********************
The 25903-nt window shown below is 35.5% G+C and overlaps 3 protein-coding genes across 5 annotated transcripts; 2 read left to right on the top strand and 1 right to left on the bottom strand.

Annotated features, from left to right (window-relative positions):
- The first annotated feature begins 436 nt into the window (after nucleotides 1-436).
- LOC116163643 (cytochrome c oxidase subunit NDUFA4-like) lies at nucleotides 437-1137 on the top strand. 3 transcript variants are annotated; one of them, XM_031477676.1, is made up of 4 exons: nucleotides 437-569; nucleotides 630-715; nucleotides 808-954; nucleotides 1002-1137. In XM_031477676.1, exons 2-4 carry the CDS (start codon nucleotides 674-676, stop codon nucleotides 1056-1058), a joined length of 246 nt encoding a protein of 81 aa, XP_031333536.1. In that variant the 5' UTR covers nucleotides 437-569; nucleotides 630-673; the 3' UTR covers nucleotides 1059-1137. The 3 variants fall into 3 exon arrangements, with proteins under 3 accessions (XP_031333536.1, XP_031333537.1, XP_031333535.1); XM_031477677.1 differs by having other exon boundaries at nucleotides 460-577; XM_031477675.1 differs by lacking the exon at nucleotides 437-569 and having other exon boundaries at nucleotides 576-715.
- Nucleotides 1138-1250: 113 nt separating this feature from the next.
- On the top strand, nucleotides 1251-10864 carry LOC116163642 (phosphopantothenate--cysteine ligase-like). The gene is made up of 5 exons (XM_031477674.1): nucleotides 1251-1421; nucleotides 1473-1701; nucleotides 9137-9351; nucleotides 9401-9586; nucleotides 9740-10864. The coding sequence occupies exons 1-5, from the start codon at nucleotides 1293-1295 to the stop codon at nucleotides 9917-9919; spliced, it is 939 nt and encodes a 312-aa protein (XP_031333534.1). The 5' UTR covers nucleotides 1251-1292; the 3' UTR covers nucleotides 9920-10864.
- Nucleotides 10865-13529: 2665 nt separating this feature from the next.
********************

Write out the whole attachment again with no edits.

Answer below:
The 25903-nt window shown below is 35.5% G+C and overlaps 3 protein-coding genes across 5 annotated transcripts; 2 read left to right on the top strand and 1 right to left on the bottom strand.

Annotated features, from left to right (window-relative positions):
- The first annotated feature begins 436 nt into the window (after nucleotides 1-436).
- LOC116163643 (cytochrome c oxidase subunit NDUFA4-like) lies at nucleotides 437-1137 on the top strand. 3 transcript variants are annotated; one of them, XM_031477676.1, is made up of 4 exons: nucleotides 437-569; nucleotides 630-715; nucleotides 808-954; nucleotides 1002-1137. In XM_031477676.1, exons 2-4 carry the CDS (start codon nucleotides 674-676, stop codon nucleotides 1056-1058), a joined length of 246 nt encoding a protein of 81 aa, XP_031333536.1. In that variant the 5' UTR covers nucleotides 437-569; nucleotides 630-673; the 3' UTR covers nucleotides 1059-1137. The 3 variants fall into 3 exon arrangements, with proteins under 3 accessions (XP_031333536.1, XP_031333537.1, XP_031333535.1); XM_031477677.1 differs by having other exon boundaries at nucleotides 460-577; XM_031477675.1 differs by lacking the exon at nucleotides 437-569 and having other exon boundaries at nucleotides 576-715.
- Nucleotides 1138-1250: 113 nt separating this feature from the next.
- On the top strand, nucleotides 1251-10864 carry LOC116163642 (phosphopantothenate--cysteine ligase-like). The gene is made up of 5 exons (XM_031477674.1): nucleotides 1251-1421; nucleotides 1473-1701; nucleotides 9137-9351; nucleotides 9401-9586; nucleotides 9740-10864. The coding sequence occupies exons 1-5, from the start codon at nucleotides 1293-1295 to the stop codon at nucleotides 9917-9919; spliced, it is 939 nt and encodes a 312-aa protein (XP_031333534.1). The 5' UTR covers nucleotides 1251-1292; the 3' UTR covers nucleotides 9920-10864.
- Nucleotides 10865-13529: 2665 nt separating this feature from the next.